L'excision, le règne du secret

NAIROBI – Petite fille dans un village du Kenya, j'étais secrètement fascinée par les mutilations sexuelles féminines. Influencée par mes amies ou mes aînées, j'étais convaincue qu'une fille n'accédait au respect et que les hommes adultes ne la jugeaient apte au mariage qu'après “la coupure.” C'est ainsi qu'à l'âge de 13 ans, je rêvais de me faire “exciser” pour devenir une “vraie femme.”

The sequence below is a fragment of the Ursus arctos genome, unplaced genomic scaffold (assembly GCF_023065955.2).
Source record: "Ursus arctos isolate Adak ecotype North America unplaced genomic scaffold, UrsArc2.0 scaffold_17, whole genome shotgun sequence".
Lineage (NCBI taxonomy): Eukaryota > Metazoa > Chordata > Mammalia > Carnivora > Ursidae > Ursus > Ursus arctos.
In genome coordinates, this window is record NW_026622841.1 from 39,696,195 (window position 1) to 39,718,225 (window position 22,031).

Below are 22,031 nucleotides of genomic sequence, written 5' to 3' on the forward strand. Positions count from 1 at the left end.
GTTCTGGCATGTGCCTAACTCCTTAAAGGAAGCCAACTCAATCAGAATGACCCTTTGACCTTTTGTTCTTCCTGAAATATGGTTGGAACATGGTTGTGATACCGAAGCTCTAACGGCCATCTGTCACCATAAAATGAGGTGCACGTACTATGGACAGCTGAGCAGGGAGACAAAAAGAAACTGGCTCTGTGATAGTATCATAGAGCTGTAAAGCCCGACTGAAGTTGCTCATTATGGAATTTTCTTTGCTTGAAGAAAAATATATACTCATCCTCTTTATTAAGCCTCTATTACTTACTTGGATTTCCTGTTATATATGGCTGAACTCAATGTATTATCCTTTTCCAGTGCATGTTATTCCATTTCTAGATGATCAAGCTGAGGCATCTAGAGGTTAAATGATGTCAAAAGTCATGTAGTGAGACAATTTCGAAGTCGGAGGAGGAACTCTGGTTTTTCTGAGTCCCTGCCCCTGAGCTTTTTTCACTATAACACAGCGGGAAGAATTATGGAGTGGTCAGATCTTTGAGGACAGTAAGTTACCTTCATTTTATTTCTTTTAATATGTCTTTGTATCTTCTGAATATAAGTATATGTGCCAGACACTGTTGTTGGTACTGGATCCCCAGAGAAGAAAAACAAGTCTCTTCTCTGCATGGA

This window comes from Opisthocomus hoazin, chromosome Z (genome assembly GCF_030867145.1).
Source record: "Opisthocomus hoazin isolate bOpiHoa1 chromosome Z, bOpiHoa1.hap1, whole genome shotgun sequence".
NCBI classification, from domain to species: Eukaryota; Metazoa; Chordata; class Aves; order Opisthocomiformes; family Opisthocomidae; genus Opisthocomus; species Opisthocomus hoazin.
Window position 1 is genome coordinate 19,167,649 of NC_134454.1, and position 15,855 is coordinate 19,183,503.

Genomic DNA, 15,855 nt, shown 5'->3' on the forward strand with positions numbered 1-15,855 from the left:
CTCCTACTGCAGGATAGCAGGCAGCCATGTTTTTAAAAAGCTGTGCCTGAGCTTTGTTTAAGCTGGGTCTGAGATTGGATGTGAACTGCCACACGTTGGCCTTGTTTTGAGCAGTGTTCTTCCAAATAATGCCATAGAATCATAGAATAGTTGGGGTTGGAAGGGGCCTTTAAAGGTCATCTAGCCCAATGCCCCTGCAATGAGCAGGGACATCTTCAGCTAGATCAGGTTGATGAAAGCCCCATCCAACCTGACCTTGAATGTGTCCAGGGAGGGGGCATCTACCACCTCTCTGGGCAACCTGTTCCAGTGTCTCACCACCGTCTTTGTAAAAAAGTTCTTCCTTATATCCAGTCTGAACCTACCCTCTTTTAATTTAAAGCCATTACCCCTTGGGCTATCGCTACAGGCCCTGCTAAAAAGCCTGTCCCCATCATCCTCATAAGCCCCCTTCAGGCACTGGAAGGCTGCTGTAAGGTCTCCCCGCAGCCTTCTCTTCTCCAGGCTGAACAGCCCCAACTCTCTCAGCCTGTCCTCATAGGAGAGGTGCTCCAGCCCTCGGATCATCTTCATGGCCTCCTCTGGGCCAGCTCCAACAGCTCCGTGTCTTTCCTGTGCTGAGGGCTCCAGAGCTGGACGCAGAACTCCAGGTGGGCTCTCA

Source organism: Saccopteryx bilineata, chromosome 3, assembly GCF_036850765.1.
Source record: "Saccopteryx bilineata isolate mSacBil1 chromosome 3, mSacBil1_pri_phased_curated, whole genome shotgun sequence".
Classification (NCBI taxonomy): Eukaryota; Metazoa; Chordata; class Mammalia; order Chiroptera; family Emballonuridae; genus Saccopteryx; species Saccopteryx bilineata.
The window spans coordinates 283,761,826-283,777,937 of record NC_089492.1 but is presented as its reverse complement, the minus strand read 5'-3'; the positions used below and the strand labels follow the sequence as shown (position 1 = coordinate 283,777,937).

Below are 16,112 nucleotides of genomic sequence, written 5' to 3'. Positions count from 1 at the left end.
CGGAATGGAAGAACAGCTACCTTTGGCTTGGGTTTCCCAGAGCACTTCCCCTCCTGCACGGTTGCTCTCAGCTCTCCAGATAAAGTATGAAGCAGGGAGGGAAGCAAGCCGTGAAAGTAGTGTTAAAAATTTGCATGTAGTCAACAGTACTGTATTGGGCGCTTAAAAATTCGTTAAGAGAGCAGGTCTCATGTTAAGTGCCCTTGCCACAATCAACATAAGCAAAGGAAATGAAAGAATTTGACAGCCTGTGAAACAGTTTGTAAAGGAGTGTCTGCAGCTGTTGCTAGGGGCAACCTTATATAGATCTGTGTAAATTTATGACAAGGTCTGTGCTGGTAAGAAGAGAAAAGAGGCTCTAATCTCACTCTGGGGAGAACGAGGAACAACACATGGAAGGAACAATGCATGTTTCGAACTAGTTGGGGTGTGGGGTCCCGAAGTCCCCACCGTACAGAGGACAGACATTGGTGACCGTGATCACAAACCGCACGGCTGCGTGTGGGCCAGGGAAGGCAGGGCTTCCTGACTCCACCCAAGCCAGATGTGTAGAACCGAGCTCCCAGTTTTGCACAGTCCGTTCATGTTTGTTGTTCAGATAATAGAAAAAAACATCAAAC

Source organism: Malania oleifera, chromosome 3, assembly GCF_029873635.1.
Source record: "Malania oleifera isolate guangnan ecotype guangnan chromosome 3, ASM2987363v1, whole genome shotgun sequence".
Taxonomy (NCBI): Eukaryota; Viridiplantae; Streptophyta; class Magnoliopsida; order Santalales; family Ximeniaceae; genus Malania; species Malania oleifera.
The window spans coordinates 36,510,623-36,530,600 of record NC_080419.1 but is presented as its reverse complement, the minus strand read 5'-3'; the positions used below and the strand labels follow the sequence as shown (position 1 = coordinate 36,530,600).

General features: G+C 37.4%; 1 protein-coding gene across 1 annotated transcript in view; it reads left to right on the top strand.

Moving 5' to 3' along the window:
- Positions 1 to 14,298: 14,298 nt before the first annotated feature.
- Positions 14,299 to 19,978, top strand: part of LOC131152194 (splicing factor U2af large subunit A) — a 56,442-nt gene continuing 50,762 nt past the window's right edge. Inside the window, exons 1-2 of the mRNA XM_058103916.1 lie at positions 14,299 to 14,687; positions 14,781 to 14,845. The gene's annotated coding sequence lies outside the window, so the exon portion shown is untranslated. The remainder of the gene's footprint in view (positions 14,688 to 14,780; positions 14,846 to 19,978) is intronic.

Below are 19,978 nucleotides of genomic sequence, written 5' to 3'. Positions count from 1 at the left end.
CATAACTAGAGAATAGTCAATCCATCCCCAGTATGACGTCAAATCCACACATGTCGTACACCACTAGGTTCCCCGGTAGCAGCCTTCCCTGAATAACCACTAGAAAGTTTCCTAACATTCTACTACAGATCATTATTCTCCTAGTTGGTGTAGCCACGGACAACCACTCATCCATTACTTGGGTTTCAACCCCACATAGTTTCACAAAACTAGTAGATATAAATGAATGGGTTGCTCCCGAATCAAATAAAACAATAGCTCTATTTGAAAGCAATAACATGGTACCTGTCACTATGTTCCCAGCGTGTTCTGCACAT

Quoiqu'il en soit, ma mère était contre cette coutume, parce qu'elle était chrétienne (elle l'est encore aujourd'hui) et qu'elle voulait que je fasse des études pour échapper au sort de nombreuses filles de ma communauté, qu'on marie à des hommes âgés et qu'on prive ainsi de toute autonomie. J'essayai d'amener ma mère à autoriser mon excision, en vain.

Le refus de ma mère me fit enrager. Toute contrariée, j'en parlai à quelques filles de l'école. Chacune avait sa version de la chose, mais toutes tombaient d'accord sur un point: c'était extrêmement douloureux et il fallait que je m'attende à beaucoup saigner. Et pourtant, ces mêmes amies me poussaient à me faire exciser.

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